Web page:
Case of Pearl River Veteran Beaten by St. Tammany Parish Deputies Turned Over to Feds

Army veteran Chris Cambre, who says he was beaten by St. Tammany Parish Sheriff’s deputies during a welfare check in January, is shown the following day with a facial laceration.

Louisiana – Chris Cambre says he was having a bad day Jan. 21 when he posted on social media that he was struggling. The Army combat veteran suffers from anxiety and depression, and his online post and his failure to answer his phone got someone worried enough to call and ask police to do a welfare check.

But Cambre’s bad day was about to turn far worse.

The 48-year-old former military police officer from Pearl River says he was later knocked out, tased, handcuffed and beaten by five St. Tammany Parish Sheriff’s Office deputies, an account backed up by a Pearl River police officer who was at the scene.

The Sheriff’s Office told Cambre and Pearl River Police Chief JJ Jennings that an internal affairs investigation into the incident found no wrongdoing on the part of the five deputies: Roger Gottardi, Chad Melendez, Chris Harman, Ryan Hopkins and Jason Wilson.

But 22nd Judicial District Attorney Warren Montgomery, who has conducted a preliminary investigation, said he has referred the matter to federal authorities “for their determination if there was any possible violation of federal civil rights.”

Sheriff Randy Smith declined to be interviewed for this story and did not respond to emailed questions.

According to the Pearl River Police Department incident report, the Pearl River officer and an emergency medical technician from St. Tammany Fire Protection District No. 11 were sitting with Cambre outside his trailer home trying to persuade him to go to the hospital because of his mental health issues.

He did not want to do so, the report says, citing fear that he would lose his job.

When Assistant Fire Chief Matt Parrish was notified of his response, he came to the scene and said he thought Cambre needed to be hospitalized, the report says.

He told the dispatcher to call the St. Tammany Parish Sheriff’s Office for assistance because Cambre had military training “and had previously mentioned suicide by cop,” the report says.

Five deputies arrived, rifles drawn, and Cambre, who “appeared frightened,” lifted his shirt and turned a 360-degree circle, saying, “I don’t have any weapons,” the report says.

The deputies secured their weapons in the Pearl River officer’s vehicle. She then told them she was just there for “a welfare check” and that Cambre did not want to go to the hospital.

But that’s exactly where Cambre ended up that night, bruised and bleeding from a laceration to the side of his face.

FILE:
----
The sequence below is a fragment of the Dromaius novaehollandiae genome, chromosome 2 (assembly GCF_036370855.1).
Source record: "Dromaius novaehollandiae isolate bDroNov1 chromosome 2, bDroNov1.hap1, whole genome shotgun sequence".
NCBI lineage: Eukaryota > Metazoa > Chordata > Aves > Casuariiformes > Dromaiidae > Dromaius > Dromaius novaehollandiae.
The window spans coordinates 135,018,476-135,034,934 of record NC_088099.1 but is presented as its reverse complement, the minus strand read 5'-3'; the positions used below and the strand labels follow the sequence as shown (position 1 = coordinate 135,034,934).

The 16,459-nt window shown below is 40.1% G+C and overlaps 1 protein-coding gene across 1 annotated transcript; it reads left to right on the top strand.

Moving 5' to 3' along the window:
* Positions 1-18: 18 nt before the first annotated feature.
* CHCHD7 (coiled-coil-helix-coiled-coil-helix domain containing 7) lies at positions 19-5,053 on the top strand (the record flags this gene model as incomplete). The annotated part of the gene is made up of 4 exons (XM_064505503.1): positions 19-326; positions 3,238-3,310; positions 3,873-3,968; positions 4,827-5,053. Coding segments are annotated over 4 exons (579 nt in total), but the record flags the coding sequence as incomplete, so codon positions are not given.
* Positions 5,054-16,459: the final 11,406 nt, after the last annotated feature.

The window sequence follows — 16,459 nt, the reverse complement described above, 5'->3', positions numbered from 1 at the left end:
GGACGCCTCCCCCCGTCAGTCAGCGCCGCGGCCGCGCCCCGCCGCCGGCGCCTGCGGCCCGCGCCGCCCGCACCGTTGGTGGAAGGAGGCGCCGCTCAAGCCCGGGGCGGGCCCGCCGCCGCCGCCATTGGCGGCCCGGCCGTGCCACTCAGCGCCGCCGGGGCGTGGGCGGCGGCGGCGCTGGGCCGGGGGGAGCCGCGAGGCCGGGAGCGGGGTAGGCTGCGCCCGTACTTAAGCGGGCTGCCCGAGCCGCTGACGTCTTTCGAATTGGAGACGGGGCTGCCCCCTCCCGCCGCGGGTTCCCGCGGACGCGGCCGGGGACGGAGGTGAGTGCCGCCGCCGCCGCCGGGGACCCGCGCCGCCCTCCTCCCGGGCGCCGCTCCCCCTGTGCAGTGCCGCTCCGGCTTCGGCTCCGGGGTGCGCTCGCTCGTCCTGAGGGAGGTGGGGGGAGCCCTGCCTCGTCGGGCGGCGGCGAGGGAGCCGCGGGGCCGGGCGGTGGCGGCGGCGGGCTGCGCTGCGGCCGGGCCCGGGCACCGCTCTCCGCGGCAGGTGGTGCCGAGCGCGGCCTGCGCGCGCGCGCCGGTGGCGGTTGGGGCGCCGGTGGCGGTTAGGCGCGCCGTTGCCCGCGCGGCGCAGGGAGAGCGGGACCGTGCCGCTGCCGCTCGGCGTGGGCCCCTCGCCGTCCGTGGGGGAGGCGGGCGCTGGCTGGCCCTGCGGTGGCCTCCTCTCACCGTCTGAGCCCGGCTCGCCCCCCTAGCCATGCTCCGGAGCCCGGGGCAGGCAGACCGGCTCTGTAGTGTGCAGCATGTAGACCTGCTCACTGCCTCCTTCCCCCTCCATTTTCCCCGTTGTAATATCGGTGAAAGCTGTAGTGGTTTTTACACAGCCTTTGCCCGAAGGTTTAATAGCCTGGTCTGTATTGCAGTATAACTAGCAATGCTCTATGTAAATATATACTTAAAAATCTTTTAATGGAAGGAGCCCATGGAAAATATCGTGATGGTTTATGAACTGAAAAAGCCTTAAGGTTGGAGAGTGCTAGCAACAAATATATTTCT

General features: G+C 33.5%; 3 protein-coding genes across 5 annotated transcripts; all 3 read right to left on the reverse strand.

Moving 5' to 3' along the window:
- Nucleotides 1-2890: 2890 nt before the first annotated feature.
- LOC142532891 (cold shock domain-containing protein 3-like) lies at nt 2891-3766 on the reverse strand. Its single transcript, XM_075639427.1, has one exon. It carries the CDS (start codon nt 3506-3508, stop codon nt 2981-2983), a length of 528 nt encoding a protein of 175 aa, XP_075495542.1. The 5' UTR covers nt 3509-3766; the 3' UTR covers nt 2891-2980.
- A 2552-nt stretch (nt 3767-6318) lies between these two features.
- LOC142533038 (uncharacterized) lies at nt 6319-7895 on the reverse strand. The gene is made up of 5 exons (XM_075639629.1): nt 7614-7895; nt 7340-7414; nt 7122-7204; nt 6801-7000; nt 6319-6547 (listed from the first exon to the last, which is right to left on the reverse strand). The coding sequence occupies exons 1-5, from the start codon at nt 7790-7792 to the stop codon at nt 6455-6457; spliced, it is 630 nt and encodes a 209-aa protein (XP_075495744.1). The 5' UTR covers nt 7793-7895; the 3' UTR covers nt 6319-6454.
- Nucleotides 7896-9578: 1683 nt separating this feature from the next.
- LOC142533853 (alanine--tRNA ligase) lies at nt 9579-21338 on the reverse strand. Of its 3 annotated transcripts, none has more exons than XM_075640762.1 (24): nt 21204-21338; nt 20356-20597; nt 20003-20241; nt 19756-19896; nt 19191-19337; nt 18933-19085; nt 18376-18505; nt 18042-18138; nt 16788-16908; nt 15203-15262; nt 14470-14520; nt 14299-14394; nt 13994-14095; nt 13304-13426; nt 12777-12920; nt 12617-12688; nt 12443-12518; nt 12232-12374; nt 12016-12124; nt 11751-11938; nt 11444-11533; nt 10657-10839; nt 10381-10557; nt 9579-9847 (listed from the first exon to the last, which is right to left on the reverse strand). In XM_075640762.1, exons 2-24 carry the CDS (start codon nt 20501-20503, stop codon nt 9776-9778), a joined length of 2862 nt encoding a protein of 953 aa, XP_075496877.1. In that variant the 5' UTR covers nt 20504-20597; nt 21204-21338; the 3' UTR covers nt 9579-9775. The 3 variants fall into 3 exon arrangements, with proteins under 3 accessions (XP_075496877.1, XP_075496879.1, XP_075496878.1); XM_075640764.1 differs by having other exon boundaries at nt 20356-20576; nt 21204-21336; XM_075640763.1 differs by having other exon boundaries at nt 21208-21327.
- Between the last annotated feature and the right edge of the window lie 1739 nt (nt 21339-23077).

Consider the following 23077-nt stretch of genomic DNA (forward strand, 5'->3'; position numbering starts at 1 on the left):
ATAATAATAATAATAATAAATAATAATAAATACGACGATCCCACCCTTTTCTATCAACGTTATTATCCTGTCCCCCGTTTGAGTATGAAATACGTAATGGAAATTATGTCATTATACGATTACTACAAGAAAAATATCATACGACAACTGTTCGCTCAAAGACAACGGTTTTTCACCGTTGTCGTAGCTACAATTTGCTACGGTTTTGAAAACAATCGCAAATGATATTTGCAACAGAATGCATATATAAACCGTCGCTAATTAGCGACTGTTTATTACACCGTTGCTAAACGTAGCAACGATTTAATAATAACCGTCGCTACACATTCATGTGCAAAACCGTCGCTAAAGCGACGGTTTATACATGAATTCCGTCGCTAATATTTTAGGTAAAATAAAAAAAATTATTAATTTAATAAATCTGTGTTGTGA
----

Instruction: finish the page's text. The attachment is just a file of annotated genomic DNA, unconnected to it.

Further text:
According to the report, the deputies did not speak to Cambre to gauge his demeanor. Instead, one yelled at him, “I’m tired of dealing with your (double expletive); get down on your knees.”

Then, “the second deputy immediately deployed his controlled electronic device. Three other deputies simultaneously approached Mr. Cambre from behind on his right side where all five deputies then jumped on Mr. Cambre, while one deputy continuously struck Mr. Cambre with a baton,” the report says.

Cambre says he remembers hearing the sound of the metal baton being extended before he was struck in the head. He says he was knocked unconscious but came to face-down in the mud as the deputies tased and beat him.

All the while, he says, they were yelling at him to stop resisting.

“I was thinking to myself, as I’m being tased, ‘I can’t resist. I can’t move,’ ” he told The Advocate and WWL-TV this week.

Cambre was not arrested that night, and no charges were ever filed against him.

Jennings, the Pearl River police chief, said he was “shocked and saddened” by what happened to Cambre that night and fears that it might discourage other veterans from reaching out for help.

“He wasn’t belligerent. He was very calm,” Jennings said, admitting he was not at the scene and doesn’t know if the deputies saw something other than what was in his officer’s report. “I don’t understand what he did wrong to be tased or beaten.”


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Filming Cops
Filming Cops 5618 posts

Filming Cops was started in 2010 as a conglomerative blogging service documenting police abuse. The aim isn’t to demonize the natural concept of security provision as such, but to highlight specific cases of State-monopolized police brutality that are otherwise ignored by traditional media outlets.

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